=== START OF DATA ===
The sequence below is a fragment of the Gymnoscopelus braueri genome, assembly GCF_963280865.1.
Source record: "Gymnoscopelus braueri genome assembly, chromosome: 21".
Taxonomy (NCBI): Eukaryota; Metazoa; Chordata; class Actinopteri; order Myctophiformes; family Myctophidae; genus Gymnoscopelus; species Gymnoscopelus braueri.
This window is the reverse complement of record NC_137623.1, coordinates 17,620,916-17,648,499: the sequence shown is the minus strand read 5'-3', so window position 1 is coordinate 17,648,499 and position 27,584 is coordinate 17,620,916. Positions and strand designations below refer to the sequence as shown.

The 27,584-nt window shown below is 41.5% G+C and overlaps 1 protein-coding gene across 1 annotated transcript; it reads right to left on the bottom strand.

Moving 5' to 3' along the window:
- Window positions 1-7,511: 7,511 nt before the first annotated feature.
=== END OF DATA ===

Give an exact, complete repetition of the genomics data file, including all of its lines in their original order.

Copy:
The sequence below is a fragment of the Gymnoscopelus braueri genome, assembly GCF_963280865.1.
Source record: "Gymnoscopelus braueri genome assembly, chromosome: 21".
Taxonomy (NCBI): Eukaryota; Metazoa; Chordata; class Actinopteri; order Myctophiformes; family Myctophidae; genus Gymnoscopelus; species Gymnoscopelus braueri.
This window is the reverse complement of record NC_137623.1, coordinates 17,620,916-17,648,499: the sequence shown is the minus strand read 5'-3', so window position 1 is coordinate 17,648,499 and position 27,584 is coordinate 17,620,916. Positions and strand designations below refer to the sequence as shown.

The 27,584-nt window shown below is 41.5% G+C and overlaps 1 protein-coding gene across 1 annotated transcript; it reads right to left on the bottom strand.

Moving 5' to 3' along the window:
- Window positions 1-7,511: 7,511 nt before the first annotated feature.